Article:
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  (Source: Flickr)

Taliban gunmen mudered a tribal elder, who they believed was revealed as a U.S. "spy" by Wikileaks documents.  (Source: Sky News)

Wikileaks founder and convicted computer criminal Julian Assange  (Source: Wikimedia Commons)
Over 70 other tribal elders receive death threats, U.S. Congressman calls on death penalty for leaker Manning

It's been a nightmarish last few months for U.S. Military officials.  First they discovered that a young soldier serving in Iraq had acted as a spy passing documents to the site Wikileaks.  Then they endured Wikileaks release of 90,000 U.S. Military documents -- many of them classified -- detailing their operations in Afghanistan.

The Taliban, a radical Islamic militia in Afghanistan, announced its gratitude to Wikileaks for the release and vowed to hunt down those revealed in the documents to be collaborating with the U.S.  It appears that they have now made good on that threat.

Khalifa Abdullah, a tribal elder, was removed from his home in Monar village, in Kandahar province’s embattled Arghandab district, by gunmen.  He was then executed.

At the same time, 70 other tribal elders received death threats warning them that the Taliban had obtained reason to believe they were collaborating with the U.S.  One such threat is signed by Abdul Rauf Khadim, a senior Taliban official who was imprisoned in Guantánamo Bay, Cuba.  When the Cuban prison was partially shut down by President Obama Khadim was transferred to Afghan custody in Kabul, where he subsequently escaped.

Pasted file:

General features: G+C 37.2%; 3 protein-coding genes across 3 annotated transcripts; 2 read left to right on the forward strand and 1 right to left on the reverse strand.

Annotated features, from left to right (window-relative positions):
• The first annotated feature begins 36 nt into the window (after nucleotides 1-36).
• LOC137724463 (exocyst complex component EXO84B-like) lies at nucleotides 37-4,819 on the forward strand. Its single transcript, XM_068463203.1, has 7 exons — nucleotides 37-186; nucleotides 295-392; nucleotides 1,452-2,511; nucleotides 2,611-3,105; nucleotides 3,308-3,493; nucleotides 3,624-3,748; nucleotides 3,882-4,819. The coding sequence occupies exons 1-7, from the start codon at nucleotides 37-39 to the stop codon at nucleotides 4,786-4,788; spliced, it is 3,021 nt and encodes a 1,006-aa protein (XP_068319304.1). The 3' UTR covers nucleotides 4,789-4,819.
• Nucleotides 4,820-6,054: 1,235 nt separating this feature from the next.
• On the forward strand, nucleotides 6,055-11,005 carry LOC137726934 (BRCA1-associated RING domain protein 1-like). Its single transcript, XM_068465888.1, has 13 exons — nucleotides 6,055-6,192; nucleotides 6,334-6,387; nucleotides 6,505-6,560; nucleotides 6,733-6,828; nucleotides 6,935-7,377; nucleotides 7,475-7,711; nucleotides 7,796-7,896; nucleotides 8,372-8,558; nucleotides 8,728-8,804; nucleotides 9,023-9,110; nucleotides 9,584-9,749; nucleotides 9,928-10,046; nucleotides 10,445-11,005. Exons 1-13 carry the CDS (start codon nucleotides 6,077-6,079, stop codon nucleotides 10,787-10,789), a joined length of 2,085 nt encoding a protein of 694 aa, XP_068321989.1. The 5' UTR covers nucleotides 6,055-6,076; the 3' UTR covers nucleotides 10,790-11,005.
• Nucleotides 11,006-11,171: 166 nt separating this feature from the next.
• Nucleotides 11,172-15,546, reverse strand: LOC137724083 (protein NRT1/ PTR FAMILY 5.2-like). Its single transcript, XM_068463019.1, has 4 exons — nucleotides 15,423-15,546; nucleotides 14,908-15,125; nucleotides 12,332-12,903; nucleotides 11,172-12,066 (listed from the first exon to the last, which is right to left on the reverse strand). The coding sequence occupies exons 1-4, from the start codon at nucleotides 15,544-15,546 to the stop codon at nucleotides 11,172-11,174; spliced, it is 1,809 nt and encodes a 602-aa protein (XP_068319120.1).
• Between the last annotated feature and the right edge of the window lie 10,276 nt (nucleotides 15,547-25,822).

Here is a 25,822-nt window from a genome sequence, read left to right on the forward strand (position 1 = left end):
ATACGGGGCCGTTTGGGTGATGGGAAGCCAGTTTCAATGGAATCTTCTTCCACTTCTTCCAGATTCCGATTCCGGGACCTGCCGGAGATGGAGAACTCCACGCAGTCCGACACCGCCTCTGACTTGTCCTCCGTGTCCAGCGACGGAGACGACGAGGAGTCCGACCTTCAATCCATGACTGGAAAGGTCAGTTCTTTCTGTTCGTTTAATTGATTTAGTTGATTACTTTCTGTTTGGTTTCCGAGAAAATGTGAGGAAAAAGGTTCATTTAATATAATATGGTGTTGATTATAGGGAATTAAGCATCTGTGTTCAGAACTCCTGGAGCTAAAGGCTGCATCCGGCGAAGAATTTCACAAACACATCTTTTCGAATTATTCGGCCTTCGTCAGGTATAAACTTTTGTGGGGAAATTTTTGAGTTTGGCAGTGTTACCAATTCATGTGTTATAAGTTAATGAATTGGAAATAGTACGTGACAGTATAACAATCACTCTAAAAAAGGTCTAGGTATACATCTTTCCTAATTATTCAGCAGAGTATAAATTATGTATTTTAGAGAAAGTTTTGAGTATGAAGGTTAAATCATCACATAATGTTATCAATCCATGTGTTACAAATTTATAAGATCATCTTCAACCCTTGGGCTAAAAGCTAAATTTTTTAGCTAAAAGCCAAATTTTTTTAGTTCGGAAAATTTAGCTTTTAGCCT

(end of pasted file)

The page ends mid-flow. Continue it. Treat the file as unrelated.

The note reads:
We have made a decision for your death. You have five days to leave Afghan soil. If you don’t, you don’t have the right to complain.
NewsWeek first reported on the murder.  They report that the Taliban believes the documents showed it U.S. sources, including the murder victim, Abdullah -- whether or not they truly do.

founder and convicted Australian computer criminal Julian Assange claimed in a TIME interview that the leak was justified in the name of transparency.  He assured that no one would be harmed by the leak, stating:
We feel confident. The material is seven months old; we reviewed it extensively. We held back 15,000 documents that we felt needed further review because the type of classifications they had. We've been publishing for four years a range of material that has caused the changing of constitutions and the removal of governments, but there's never been a case that we are aware of that has resulted in the personal injury of anyone.
In related news, U.S. Congressman Mike Rogers (R-Mich.) has called on the U.S. Military to pursue the death penalty in the Manning case.  He says Manning's actions constitute treason in a time of war and thus should be punishable by death.  His statements came in an interview, which is preserved here in an audio recording.

We spoke with key government witness Adrian Lamo, who turned Manning in, about Rogers' remarks.  He tells us he doubts the U.S. government would pursue the death penalty given that they didn't in the case of Robert Hanssen, a former FBI agent-turned-Russian spy.  Lamo states, "The damage done by Bradley Manning doesn't begin to approximate the damage Robert Hanssen did."

Hanssen received a life sentence, which he is currently serving.

If the government were to pursue such a sentence, though, Lamo says he would refuse to testify.